Trapped in vicious cycles | Inquirer Opinion
No Free Lunch

Trapped in vicious cycles

/ 12:19 AM October 06, 2015

I HAVE long believed that our country lagged behind its comparable neighbors in terms of development because we were trapped in vicious cycles or chicken-and-egg situations that we could not extricate ourselves out of. If in recent years we have finally managed to break out and emerge as the fastest-growing economy in the region, it’s because we’ve at last found a way to pull ourselves out of such vicious cycles that held us back in the past.

Any student of economic development would be familiar with the vicious cycle of poverty, or the poverty trap that keeps many nations in the grip of poverty seemingly indefinitely. Simply put, poverty or low incomes lead to low savings, low savings lead to low investments, low investments lead to low production, and low production leads right back to low incomes and poverty. Conceptually, the way out of the predicament would be to break out of the cycle through any of the links therein.


We can, for example, induce people—especially the more moneyed among us—to save more (rather than spend too much on luxuries), given the low domestic saving rate of Filipinos (17 percent of GDP) compared to our neighbors (from 29-35 percent). With more savings, more investments can be funded, leading to greater production and ultimately higher income. Another approach would be to supplement our low domestic savings by attracting foreign investments to spur the increased production we need. Still another would be to address production directly by raising productivity through improved infrastructure, technology and education, and other interventions. Better business confidence since 2010 has led total investment to grow by double digits, helping us break out into faster growth.

Another vicious cycle persisting in our system revolves around public sector inefficiency, or what we would now commonly term as weak governance. Public salaries in the Philippines are low compared to similarly placed counterparts in the private sector, and in comparison to public officials and employees in countries around us. It should be no surprise, then, that among the most serious obstacles to Philippine development has been the inadequate quantity and quality of government services, marked by lack of professionalism and dedication, and in too many cases, graft and corruption.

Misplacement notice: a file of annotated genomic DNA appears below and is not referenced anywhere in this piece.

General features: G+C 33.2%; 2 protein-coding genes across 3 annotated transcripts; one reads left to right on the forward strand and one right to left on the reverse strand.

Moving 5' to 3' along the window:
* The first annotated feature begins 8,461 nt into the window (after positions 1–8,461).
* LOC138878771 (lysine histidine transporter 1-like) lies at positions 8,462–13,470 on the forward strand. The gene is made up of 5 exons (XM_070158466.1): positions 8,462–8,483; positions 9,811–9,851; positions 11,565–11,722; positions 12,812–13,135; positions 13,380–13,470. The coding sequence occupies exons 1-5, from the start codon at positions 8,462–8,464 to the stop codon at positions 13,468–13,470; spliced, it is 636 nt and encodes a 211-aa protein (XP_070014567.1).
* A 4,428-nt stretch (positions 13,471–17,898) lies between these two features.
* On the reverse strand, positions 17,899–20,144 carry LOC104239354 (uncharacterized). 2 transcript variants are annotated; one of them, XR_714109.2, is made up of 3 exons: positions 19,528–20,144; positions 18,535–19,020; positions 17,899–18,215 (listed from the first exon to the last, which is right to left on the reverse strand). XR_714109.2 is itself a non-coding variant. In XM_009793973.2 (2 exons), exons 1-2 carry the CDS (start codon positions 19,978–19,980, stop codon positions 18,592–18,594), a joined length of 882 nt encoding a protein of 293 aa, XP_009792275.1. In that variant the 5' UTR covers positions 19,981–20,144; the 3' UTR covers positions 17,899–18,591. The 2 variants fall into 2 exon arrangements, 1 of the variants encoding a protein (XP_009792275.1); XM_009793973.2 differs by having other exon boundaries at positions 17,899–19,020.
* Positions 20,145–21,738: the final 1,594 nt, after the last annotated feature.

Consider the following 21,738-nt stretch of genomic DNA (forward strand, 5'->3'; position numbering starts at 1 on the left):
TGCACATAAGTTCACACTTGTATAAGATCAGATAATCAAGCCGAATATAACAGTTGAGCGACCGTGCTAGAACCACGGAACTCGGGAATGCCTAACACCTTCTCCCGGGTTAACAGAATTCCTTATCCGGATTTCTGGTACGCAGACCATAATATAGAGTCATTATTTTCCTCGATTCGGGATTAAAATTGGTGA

Low public salaries lead us to an “adverse selection” problem in the way government positions are filled up. In the same way that high-risk individuals are more likely to buy insurance policies, government positions, whether elective or appointive, tend to attract more of the “high-risk” individuals as well—in this case, those who have a propensity for corruption. As the saying goes, if you pay peanuts, you’ll attract monkeys. This is not to say that all public servants are misfits or thieves. To be fair, there are many who join and stay in government in spite of seemingly sacrificial salaries, out of a sense of mission and idealism, and they must be affirmed and recognized. But given the choice and opportunity, a competent and honest job seeker will probably opt for the private sector, where the pay tends to be higher.

Why have public salaries in the Philippines been low? Historically, government hasn’t made enough revenues to be able to afford a higher salary structure. Why are government revenues so low? It’s certainly not for lack of taxes. It’s already well-known that tax rates in the Philippines are higher than in most of our neighbors, whether we’re talking about income taxes or taxes on transactions. It’s for this reason that there is a strong clamor for fundamental tax reform in the country. But it’s in tax enforcement and compliance that we have always fallen short.

Why is tax enforcement poor? Where the salaries of revenue officials and employees are low, honest and dedicated tax officials will be hard to come by. At the same time, tax compliance will be poor where taxpayers feel they are being overtaxed, and are not getting their taxes back in responsive government services. On top of that, there is wide perception that their taxes are being misused.

Such lack of dedication and integrity on the part of tax authorities, and public officials and civil servants in general, tends to be attributed to, and even rationalized on the argument of low salaries—and we turn full circle. The bigger tragedy in our society is that such rationalization leads many to seemingly tolerate and even condone these faults in the public bureaucracy. It has become the accepted culture such that the honest public official, being the odd man out, is often the one who gets into trouble for refusing to behave like everyone else. The recent resignation of Customs Commissioner Sunny Sevilla is widely seen as yet another example of this reality in Philippine governance.

How do we break out of this vicious cycle? One cannot simply upgrade public salaries overnight, even if government finances now seem ample enough to permit it, as this would reward the misfits and the corrupt along with the truly deserving. Upgrading the quality of governance will be a long, deliberate and difficult process. A substantial adjustment in salaries of government workers is a crucial element. But it would also require systematically weeding out from the bureaucracy the incompetent and the corrupt, and introducing innovative mechanisms and incentive systems for sustained quality control in the public service.

The good thing about vicious cycles is that they can turn into self-reinforcing virtuous cycles once one manages to break out of the trap. The hardest part is finding where and how to break out of it.

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